Nobodys forcing you to help the homeless but do please remember that he's still a person, with needs and feelings and birthdays. If you don't want to give, don't. If it bothers you that you feel guilty and want it to stop, keep it to yourself. Its not an actual problem, and the only one you're harming is yourself (and a little piece of your soul) by dwelling on it so much.

    What's left of old jp will ensure this petty little note backfires in your selfish little face.

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    I agree with a lot of what

    I agree with a lot of what you said, but what is this 'old JP' you refer to? How long ago did this old JP exist? I've been a (mostly) happy resident of JP for 30 years and I can tell you, there have always been good people, and rotten people here. Rich and poor. Mean and nice. I've lived in JP's shitty sections, and shittier sections. Sometimes the crappiest street has the nicest people, and sometimes not. I don't think the mean spirited way the original sign comes across is indicative of a "New JP" any more than I believe in the fairytale of some utopian JP that likely never existed, even though we might wish it did.

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    His name is Wallace. He's a

    By on

    His name is Wallace. He's a resident of a local halfway, and he's not that bad. The worst offense would be leaving butts everywhere, buuut sadly so do 90% of smokers (I smoke too so don't try to get all angry with fact, other smokers).

    I promise you, the original poster came from a transplant. Go back to Brookline with that shit.

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    understandable

    By on

    Hearing that guy say "canyousparesomechange" as a single word every single morning is definitely annoying. Then it always follows with "allllright" as you walk by. I saw a young guy hand him a $20 one morning. It seemed like a regular exchange between the two. So he is making an income there.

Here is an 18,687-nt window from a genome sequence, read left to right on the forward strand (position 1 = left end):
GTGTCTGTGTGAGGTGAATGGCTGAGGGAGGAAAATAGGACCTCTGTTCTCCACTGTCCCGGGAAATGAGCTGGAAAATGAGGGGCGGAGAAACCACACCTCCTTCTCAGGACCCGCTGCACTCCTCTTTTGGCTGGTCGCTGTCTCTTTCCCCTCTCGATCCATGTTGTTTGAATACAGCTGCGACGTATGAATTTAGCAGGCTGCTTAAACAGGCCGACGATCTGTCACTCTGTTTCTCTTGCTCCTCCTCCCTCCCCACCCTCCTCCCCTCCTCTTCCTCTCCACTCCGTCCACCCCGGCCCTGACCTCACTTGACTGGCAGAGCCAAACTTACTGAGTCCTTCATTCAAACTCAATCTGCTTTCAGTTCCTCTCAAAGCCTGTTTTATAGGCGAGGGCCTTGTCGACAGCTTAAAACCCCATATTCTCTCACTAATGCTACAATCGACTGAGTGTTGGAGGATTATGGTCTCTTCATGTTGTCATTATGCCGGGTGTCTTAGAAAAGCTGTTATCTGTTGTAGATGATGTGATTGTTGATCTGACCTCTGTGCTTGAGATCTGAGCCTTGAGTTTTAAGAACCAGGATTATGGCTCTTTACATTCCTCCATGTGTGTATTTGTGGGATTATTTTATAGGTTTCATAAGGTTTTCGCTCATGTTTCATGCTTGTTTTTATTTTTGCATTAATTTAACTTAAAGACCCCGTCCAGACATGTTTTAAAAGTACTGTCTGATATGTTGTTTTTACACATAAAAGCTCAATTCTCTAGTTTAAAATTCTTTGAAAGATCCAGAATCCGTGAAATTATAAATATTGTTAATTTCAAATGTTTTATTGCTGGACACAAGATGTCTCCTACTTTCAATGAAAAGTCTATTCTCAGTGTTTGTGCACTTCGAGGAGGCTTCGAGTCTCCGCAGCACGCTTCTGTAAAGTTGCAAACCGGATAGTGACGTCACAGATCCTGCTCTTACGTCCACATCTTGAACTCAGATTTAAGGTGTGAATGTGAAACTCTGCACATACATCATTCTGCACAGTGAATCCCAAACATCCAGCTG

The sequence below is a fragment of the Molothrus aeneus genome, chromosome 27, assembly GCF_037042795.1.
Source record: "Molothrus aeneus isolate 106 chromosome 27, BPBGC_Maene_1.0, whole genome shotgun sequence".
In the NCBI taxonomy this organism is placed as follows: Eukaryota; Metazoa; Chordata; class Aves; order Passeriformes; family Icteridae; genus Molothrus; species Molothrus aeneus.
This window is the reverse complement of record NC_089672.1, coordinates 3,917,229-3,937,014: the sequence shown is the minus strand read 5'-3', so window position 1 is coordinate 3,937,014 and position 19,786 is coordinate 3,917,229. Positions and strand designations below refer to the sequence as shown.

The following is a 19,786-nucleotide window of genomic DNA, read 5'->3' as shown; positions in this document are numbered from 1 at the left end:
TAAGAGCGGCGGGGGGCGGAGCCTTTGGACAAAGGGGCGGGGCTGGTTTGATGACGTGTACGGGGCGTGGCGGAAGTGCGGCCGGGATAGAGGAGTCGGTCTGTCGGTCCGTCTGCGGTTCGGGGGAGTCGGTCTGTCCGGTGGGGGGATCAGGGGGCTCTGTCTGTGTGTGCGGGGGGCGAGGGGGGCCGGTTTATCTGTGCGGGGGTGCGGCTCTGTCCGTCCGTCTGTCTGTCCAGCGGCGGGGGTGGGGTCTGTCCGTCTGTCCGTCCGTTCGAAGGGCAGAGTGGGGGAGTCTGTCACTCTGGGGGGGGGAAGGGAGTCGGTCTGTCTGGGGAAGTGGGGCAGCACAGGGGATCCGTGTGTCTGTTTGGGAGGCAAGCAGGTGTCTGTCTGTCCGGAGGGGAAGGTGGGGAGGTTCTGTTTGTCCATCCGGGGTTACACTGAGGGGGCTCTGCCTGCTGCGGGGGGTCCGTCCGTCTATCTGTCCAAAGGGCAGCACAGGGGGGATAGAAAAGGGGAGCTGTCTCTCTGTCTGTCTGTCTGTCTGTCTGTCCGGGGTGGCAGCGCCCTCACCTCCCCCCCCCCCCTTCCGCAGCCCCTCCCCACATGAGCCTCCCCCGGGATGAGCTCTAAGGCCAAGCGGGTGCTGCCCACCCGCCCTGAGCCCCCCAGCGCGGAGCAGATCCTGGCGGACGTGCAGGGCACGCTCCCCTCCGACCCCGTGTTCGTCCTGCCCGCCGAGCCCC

There was something more annoying to me about this guy than other homeless people I see asking for change. I wonder if it's because he doesn't seem indigent enough. He's usually dressed nicely, has lots of spare time. I know that sounds wrong but there's some truth to explore there.

    I'm ok with someone making a sign that says don't pay this homeless man. Maybe if I this was the only chance he had for income I wouldn't feel as annoyed at seeing this guy every morning. It would just be another reminder of gross social inequality.

    For me this guy was a constant reminder that I don't have extra time or money to hand off to people as I go off to eek out my meager wage.

    He's just too glib about the whole thing. I suppose he's a perfect hipster panhandler. His glib attitude sort of mocks the system we're all taking part in as we trudge through the elements commuting somewhere to work for money.

    If you're never fretting about a lack of spare income why not pass this guy a $20. It's probably partly your parents money, and where did buying into the economic system ever get them.

    Not sure where I'm going with this but I can understand the intentions of the original sign poster. And I understand the intentions of the "I'm knee-jerk relishing in the notion that I'm a better person than you" follow up sign posters.